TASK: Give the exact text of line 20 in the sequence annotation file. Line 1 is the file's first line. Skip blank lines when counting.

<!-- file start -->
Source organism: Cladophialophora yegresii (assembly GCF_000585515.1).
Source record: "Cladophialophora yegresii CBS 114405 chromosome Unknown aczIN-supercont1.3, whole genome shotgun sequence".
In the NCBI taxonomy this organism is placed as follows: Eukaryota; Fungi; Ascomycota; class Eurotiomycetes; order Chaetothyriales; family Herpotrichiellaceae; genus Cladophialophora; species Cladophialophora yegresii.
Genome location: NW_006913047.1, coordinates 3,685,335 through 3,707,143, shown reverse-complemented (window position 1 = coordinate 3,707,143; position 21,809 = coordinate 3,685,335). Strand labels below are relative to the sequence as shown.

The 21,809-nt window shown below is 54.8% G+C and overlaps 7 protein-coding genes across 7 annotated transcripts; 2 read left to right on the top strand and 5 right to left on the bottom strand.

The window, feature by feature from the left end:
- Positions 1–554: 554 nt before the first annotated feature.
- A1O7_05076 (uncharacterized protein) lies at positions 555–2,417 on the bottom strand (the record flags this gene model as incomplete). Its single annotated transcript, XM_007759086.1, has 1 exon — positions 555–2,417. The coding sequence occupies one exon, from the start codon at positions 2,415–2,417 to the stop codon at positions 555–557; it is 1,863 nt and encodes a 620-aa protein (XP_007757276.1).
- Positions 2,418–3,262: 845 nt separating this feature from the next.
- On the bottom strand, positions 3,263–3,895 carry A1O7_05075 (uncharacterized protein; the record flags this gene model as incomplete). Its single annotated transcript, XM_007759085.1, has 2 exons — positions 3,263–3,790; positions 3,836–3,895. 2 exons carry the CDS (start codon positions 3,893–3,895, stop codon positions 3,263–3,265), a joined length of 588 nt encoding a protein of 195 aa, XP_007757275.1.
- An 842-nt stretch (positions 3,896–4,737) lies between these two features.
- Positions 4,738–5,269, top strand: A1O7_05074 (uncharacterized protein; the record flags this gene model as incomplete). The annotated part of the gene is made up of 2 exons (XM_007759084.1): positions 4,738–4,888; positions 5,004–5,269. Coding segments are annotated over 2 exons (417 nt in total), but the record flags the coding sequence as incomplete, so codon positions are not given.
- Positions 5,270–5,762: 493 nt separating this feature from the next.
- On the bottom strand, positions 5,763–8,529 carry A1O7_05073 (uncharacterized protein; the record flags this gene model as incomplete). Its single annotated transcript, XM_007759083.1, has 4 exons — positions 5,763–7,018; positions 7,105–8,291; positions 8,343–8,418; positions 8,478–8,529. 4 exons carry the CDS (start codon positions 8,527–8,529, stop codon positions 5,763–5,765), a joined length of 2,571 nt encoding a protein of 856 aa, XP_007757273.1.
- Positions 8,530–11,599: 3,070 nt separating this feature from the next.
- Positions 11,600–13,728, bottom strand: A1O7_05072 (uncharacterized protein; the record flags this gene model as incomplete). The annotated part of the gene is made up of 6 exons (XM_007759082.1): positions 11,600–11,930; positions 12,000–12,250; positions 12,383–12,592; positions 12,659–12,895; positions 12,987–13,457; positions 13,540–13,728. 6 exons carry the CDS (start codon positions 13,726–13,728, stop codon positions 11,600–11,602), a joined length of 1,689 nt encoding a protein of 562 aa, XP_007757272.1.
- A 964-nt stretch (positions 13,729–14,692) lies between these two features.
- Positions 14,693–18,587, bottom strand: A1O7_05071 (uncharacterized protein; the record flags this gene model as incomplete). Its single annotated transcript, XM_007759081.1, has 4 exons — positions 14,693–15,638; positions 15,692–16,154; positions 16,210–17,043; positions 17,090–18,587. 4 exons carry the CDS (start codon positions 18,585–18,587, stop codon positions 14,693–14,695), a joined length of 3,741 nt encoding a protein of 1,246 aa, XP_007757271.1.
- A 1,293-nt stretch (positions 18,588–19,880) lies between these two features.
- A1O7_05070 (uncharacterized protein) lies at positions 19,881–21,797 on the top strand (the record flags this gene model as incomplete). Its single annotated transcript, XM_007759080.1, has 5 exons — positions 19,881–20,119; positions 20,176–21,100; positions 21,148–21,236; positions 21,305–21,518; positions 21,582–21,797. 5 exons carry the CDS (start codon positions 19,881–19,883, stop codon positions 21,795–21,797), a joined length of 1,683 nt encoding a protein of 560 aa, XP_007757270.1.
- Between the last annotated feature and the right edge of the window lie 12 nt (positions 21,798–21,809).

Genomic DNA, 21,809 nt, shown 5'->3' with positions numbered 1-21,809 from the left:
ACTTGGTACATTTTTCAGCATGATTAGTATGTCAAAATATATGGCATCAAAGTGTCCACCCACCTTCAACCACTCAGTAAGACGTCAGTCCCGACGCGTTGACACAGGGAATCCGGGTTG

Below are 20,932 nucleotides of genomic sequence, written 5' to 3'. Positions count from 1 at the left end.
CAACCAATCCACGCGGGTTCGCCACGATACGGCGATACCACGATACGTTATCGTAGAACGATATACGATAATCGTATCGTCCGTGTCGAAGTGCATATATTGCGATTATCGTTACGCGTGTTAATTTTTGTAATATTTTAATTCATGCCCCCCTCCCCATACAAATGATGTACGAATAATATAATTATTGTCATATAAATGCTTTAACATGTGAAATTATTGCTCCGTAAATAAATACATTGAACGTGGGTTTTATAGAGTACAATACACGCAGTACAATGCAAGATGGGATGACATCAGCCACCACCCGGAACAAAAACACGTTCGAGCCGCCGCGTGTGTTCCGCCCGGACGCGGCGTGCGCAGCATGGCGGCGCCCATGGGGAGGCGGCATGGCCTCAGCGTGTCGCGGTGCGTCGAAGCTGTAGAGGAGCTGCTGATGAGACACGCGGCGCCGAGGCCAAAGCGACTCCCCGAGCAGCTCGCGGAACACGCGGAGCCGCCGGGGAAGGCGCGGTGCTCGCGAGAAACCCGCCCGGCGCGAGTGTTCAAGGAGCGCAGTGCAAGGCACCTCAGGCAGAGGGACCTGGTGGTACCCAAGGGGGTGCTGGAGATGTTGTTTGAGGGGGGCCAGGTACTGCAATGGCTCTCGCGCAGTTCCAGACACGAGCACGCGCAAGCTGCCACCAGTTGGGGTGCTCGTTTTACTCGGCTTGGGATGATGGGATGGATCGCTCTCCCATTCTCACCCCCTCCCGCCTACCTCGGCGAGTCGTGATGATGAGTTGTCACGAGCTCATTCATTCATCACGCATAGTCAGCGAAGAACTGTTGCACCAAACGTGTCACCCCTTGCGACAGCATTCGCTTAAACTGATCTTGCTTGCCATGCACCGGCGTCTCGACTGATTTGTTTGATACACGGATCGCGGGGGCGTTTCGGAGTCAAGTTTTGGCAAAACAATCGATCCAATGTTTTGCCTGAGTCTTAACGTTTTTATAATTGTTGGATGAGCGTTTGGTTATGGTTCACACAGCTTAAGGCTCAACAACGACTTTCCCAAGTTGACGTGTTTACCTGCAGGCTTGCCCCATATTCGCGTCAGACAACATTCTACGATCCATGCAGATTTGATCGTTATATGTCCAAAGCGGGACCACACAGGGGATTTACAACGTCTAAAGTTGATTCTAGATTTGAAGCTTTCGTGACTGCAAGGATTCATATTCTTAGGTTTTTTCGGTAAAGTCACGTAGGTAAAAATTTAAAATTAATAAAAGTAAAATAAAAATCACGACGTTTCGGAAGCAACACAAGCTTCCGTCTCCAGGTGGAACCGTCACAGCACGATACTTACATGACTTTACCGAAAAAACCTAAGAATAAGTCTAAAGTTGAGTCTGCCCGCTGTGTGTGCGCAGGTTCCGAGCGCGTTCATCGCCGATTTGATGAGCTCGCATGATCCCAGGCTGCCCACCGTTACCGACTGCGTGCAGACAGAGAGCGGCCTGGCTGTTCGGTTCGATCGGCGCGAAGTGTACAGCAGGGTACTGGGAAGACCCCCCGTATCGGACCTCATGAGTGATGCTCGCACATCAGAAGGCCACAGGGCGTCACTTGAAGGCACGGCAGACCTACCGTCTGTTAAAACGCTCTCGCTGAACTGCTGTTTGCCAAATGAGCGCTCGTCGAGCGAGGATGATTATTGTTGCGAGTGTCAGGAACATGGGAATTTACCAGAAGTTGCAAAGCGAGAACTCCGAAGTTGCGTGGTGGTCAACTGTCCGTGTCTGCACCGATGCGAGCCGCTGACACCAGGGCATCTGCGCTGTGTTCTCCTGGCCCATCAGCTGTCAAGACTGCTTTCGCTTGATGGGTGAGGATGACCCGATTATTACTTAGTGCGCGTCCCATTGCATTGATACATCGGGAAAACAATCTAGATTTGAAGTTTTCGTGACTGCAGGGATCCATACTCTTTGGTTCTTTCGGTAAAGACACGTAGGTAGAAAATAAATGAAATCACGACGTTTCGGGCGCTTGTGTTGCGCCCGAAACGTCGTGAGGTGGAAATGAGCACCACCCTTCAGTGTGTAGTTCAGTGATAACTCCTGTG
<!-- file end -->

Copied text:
- A1O7_05070 (uncharacterized protein) lies at positions 19,881–21,797 on the top strand (the record flags this gene model as incomplete). Its single annotated transcript, XM_007759080.1, has 5 exons — positions 19,881–20,119; positions 20,176–21,100; positions 21,148–21,236; positions 21,305–21,518; positions 21,582–21,797. 5 exons carry the CDS (start codon positions 19,881–19,883, stop codon positions 21,795–21,797), a joined length of 1,683 nt encoding a protein of 560 aa, XP_007757270.1.